Impuls 99 – Consensus and Confrontation
Approximately six months ago, a group of concerned Czech leaders began meeting informally to discuss the condition of the Czech Republic. The group increased in size, as did its level of concern. On Friday July 23rd, the IMPULS 99 declaration and initiative were formally unveiled, with 186 signatures at the bottom. The declaration, along with the list of initial signatures, was published in full in last month’s issue.
The response to the declaration has been overwhelming. To-date, there are over 2,000 signatures, and rising. Signatories include cardinal Miroslav Vlk, Senator and Labor Union President Richard Falbr, Academy President Rudolf Zahradník, National Bank Vice-governor Zdeněk Tůma, Oscar winner Zdeněk Svěrák, writer Ivan Klíma, doctors, lawyers, artists, students, and pensioners. Volunteers have stepped forward. Signatories are being organized into groups which shall form the functioning units of the initiative, providing input both at their „local“ level, and every two months at planned forums, which shall systematically address and publish findings regarding the areas of concern outlined in the declaration. The first forum is planned for Sept. 21st in Brno and a week later in Prague; the theme is EU integration. All forums shall be open, with dialogue remaining at the public level.
IMPULS 99 has stirred up widespread debate, receiving extensive local and even international media coverage. Thus far, if nothing else, the initiative has clearly uncovered the current mentalities of the ruling Czech political elite, press, and people. Most of the top Czech politicans, and many members of the press (much less so radio and TV broadcasters) still continue to completely ignore the contents of the declaration, and instead view it as a direct threat, or at the very best, a well-meant but misguided apparition.
Perhaps not surprisingly , the expected drivel from the Communists denouncing the initiative found an (un)likely ally in parliamentary and ODS party Chairman Václav Klaus and his devoted deputies. However, even respected authorities like Pavel Tigrid joined in to champion the line „if they really wanted to change politics, then they should have the courage and enter politics themselves“. Such statements give IMPULS 99 its greatest legitimacy, since they betray either ignorance (and sometimes arrogance) of just how open democratic societies really work. We believe that Czechs should not have to join a political party or run for office in order to be able to influence those fellow citizens whom they elected and whom they pay. Initiatives which seek to positively influence, and not take over, politics at a national level are part of all mature democracies. IMPULS 99 is such an initiative.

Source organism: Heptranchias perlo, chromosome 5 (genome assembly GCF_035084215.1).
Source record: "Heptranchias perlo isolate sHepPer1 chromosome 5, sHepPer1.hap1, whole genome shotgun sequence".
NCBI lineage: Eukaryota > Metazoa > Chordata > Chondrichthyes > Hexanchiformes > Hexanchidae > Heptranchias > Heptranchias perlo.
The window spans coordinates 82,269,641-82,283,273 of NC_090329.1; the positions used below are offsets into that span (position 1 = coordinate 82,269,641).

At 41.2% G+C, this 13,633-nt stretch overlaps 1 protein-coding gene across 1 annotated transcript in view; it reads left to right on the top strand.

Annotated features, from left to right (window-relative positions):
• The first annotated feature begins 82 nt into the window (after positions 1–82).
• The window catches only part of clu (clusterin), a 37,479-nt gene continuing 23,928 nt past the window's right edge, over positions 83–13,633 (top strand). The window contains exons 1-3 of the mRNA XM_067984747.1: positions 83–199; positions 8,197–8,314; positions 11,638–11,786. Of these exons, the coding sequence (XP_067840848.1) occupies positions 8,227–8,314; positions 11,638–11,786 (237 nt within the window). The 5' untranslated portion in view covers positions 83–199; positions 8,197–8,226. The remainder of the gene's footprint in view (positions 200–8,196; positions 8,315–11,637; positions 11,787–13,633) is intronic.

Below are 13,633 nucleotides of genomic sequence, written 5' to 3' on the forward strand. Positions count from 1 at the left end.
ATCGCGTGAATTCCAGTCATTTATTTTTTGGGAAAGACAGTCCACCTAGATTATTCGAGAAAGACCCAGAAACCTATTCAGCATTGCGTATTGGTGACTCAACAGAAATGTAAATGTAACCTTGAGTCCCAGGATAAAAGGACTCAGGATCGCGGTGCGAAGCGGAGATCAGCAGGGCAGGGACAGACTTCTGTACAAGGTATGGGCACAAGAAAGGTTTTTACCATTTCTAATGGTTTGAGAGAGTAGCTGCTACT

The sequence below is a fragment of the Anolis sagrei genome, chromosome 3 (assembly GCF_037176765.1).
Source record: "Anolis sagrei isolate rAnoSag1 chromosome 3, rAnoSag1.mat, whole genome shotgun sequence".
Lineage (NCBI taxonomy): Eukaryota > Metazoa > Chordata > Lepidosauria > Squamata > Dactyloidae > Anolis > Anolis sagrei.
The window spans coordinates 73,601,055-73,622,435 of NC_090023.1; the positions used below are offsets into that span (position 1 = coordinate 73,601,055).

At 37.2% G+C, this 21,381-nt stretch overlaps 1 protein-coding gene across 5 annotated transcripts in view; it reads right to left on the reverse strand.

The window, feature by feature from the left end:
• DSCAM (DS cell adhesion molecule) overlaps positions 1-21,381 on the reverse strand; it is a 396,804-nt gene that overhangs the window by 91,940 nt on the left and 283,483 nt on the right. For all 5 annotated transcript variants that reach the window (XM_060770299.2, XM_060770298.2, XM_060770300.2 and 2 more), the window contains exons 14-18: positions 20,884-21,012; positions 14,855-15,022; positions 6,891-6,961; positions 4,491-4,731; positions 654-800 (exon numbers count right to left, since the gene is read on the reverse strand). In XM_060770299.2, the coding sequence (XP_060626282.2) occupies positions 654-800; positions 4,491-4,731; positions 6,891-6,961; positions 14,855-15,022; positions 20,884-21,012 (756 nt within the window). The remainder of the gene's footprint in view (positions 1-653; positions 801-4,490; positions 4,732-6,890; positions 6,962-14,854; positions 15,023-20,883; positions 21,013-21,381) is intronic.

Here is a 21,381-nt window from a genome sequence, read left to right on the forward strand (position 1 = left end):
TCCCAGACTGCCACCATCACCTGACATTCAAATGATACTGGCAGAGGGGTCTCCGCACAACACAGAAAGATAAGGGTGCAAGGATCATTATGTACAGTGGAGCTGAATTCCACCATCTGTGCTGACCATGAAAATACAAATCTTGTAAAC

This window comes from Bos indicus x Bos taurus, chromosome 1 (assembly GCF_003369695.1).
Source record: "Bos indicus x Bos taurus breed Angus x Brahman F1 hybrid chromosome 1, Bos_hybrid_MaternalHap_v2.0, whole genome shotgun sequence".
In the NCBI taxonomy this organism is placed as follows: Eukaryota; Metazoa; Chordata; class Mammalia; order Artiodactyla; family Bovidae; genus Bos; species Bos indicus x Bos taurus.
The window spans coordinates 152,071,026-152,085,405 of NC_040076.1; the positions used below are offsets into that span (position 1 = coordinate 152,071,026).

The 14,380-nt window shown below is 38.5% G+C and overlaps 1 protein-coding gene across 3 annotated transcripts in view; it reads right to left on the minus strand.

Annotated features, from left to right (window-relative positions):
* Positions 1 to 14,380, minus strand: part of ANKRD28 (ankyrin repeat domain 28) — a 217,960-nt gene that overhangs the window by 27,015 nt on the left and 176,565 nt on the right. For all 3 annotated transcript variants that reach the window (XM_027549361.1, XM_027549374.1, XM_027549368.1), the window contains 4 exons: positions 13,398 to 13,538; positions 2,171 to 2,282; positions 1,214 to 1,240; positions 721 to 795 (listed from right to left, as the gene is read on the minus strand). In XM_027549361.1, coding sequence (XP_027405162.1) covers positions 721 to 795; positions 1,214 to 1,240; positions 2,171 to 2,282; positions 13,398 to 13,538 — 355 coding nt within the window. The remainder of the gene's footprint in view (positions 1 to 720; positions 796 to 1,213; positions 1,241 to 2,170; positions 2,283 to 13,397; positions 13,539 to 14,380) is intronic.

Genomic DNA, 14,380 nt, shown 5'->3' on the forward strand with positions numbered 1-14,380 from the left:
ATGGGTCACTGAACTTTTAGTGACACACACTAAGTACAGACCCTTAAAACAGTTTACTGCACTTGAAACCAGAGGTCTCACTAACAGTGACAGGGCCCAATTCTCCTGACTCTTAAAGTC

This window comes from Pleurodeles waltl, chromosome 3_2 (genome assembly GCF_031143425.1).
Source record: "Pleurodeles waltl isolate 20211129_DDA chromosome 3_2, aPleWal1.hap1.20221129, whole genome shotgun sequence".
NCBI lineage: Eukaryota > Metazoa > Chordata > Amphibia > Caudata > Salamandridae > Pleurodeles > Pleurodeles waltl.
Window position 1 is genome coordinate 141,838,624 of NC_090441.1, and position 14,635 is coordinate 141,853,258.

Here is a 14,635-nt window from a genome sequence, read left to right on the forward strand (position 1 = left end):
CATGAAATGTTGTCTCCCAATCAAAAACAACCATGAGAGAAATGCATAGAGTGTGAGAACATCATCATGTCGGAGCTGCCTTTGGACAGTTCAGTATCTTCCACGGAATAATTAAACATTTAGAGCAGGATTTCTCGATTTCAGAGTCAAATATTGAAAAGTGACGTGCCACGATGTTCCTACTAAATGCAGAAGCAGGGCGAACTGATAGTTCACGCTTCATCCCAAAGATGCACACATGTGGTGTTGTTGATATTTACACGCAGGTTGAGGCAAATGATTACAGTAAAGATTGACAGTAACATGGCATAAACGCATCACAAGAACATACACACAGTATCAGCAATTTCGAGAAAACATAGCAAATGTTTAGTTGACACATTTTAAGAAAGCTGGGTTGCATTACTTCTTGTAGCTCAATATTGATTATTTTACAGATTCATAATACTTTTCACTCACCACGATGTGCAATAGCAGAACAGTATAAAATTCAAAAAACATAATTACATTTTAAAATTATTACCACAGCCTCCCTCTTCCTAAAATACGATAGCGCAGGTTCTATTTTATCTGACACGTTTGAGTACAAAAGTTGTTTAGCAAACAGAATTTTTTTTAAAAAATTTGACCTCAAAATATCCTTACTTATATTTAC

The aim of IMPULS 99 continues unchanged-to provide an impulse for constructive dialogue and change, while recognizing that such initiative must come from all sides – elected official, citizen, and the media. In this respect, it should be noted that by signing, one signs a contract with oneself, as per the last paragraph of the declaration, which taps into the Kennedy line: „ask not what your country can do for you, but what you can do for your country“.
In the Czech Republic, the gap between those elected and those whom they serve has grown untenably large. This explains the ever-growing list of signatures of business, civic, and religious leaders, who in turn represent the 80% of Czechs who are dissatisfied with their parliament, senate, and cabinet. We believe that our elected fellow-citizens, many of whom do indeed work hard, members of the press, and other interested parties, will look at the declaration and at the growing list of signatures, and realize that there is a dissatisfied public, yearning and clamoring for change in the political gridlock and in the social stagnation that has set in, That change will come, and I believe that IMPULS 99 will play a part.
Martin Jan Stránský
|The New Presence||September 1999|
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